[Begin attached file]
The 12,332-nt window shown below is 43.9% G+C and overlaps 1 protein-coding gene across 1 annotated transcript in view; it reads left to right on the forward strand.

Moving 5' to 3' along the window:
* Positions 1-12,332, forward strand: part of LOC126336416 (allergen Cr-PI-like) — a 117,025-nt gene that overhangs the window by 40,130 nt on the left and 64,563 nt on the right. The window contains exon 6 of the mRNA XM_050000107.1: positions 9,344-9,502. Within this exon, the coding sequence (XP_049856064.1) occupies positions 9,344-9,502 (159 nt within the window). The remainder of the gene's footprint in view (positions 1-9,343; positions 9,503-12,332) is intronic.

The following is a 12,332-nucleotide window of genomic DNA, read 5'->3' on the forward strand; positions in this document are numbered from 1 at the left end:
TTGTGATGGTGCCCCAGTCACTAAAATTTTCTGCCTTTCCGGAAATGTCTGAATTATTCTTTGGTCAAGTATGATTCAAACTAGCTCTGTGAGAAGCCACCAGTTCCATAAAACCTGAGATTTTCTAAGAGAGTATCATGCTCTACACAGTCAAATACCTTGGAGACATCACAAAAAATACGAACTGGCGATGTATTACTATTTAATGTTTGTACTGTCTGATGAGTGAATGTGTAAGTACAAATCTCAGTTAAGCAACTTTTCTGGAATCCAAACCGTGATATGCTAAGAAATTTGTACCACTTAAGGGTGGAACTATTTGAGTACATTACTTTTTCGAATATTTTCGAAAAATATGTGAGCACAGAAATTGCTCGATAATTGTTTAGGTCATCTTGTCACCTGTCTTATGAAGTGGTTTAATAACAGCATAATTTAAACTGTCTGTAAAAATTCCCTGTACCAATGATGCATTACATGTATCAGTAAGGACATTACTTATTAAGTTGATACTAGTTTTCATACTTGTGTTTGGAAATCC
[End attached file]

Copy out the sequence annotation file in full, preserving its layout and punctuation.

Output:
The 12,332-nt window shown below is 43.9% G+C and overlaps 1 protein-coding gene across 1 annotated transcript in view; it reads left to right on the forward strand.

Moving 5' to 3' along the window:
* Positions 1-12,332, forward strand: part of LOC126336416 (allergen Cr-PI-like) — a 117,025-nt gene that overhangs the window by 40,130 nt on the left and 64,563 nt on the right. The window contains exon 6 of the mRNA XM_050000107.1: positions 9,344-9,502. Within this exon, the coding sequence (XP_049856064.1) occupies positions 9,344-9,502 (159 nt within the window). The remainder of the gene's footprint in view (positions 1-9,343; positions 9,503-12,332) is intronic.

The following is a 12,332-nucleotide window of genomic DNA, read 5'->3' on the forward strand; positions in this document are numbered from 1 at the left end:
TTGTGATGGTGCCCCAGTCACTAAAATTTTCTGCCTTTCCGGAAATGTCTGAATTATTCTTTGGTCAAGTATGATTCAAACTAGCTCTGTGAGAAGCCACCAGTTCCATAAAACCTGAGATTTTCTAAGAGAGTATCATGCTCTACACAGTCAAATACCTTGGAGACATCACAAAAAATACGAACTGGCGATGTATTACTATTTAATGTTTGTACTGTCTGATGAGTGAATGTGTAAGTACAAATCTCAGTTAAGCAACTTTTCTGGAATCCAAACCGTGATATGCTAAGAAATTTGTACCACTTAAGGGTGGAACTATTTGAGTACATTACTTTTTCGAATATTTTCGAAAAATATGTGAGCACAGAAATTGCTCGATAATTGTTTAGGTCATCTTGTCACCTGTCTTATGAAGTGGTTTAATAACAGCATAATTTAAACTGTCTGTAAAAATTCCCTGTACCAATGATGCATTACATGTATCAGTAAGGACATTACTTATTAAGTTGATACTAGTTTTCATACTTGTGTTTGGAAATCC